Years of sleep studies have shown that the average adult between the ages of 18 and 64 needs between 7 and 9 hours of sleep per night in order to maintain optimal health. And while this is the recommended nighty allotment of sleep for nearly all adults, not many of us achieve this hourly sleep regimen each night.
The fact is, many people all across the country and the world have trouble falling asleep. And while this might be due to environmental factors, overstimulation, work schedule, and the like, many of us have bonafide sleep disorders.
Sleep disorders are much more common than many people realize. In fact, it’s estimated that nearly 70 million Americans suffer from a chronic sleep disorder of some type.
In this post, we’ll discuss three of the most common sleep disorders that affect human beings.
By far, the most common sleep disorder is insomnia; the persistent inability to fall asleep or remain asleep. It’s estimated that 1 out of 10 adults suffers from some form of insomnia, ranging from mild to severe.
While napping during the day has been related to isolated bouts of insomnia, which nearly every adult experiences at least once in a lifetime, the root causes of insomnia ranges widely.
Insomnia has been linked to everything from watching too much TV to drinking too much (or too little) water before going to bed. And treatments have ranged from taking sleeping aids to hypnosis. Though the field is still developing hypotheses and conducting sleep studies, the underlying causes which affect one’s inability to fall asleep are still largely up to interpretation.
In fact, insomnia has also been linked to narcolepsy in some cases, which is the inability to remain awake and alert throughout the day.
The second most common sleep disorder is known as sleep apnea, which is indicated by interrupted breathing which may abruptly stop during sleep.
This is a frightening and potentially dangerous sleep disorder that if not treated can be fatal, though in mostly rare and severe cases.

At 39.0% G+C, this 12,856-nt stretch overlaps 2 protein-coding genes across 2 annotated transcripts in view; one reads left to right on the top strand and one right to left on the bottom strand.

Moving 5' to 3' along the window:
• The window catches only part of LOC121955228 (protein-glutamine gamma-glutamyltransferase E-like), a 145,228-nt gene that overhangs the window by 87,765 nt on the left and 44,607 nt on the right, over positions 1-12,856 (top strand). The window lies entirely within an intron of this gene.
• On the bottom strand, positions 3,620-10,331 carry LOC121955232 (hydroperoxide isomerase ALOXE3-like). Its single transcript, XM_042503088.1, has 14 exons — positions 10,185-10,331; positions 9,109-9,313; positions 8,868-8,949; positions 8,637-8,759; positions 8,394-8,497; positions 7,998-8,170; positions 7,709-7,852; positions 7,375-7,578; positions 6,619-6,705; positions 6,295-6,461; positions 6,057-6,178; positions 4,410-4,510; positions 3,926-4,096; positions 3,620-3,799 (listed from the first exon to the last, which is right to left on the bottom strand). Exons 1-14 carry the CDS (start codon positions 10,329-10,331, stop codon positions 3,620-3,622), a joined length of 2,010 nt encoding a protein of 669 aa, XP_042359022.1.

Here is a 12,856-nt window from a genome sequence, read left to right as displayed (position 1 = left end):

Sleep apnea is characterized by two distinct forms. The first is obstructive sleep apnea (OSA), which occurs when muscles in the throat cause blockage of airflow, and this is the more common form of the disorder. The second is known as central sleep apnea (CSA), which is caused by the brain not sending the proper signals to the muscles during sleep.
Sleep apnea patients frequently wake during sleep when the air supply is cut off. This condition has been treated with a variety of medications and medical apparatuses, and is most commonly associated with CPAP devices.
CPAP devices allow for regulated airflow while sleeping, but lately, the devices have come under scrutiny as some manufacturers have used adhesives and foams in production which have CPAP devices linked to cancer development. Patients are currently seeking justice in this matter.
Restless Leg Syndrome (RLS)
Restless Leg Syndrome, or RLS, is characterized by the urge to move or shake the legs when still for longer durations. This condition tends to become exacerbated at night and has been linked to sleep disorders.
While RLS is thought largely to be more of a neurological disorder, it mostly affects people during idle time periods when the body is sitting or resting. However, as it commonly affects sleep patterns, it’s recognized as the third most common sleep disorder.
Those who suffer from RLS, like every other sleep disorder patient, report days of having difficulty concentrating, moodiness, and a general state of lethargy which can affect performance at work and in every other activity which requires focus.
Sleep disorders are no laughing matter. In fact, prolonged states of poor sleep can have drastic physiological and mental consequences over time. While sleep remedies are still being studied and experimentation is still ongoing, the fact remains that nearly a third of the population of the United States suffers from some form of sleep disorder.
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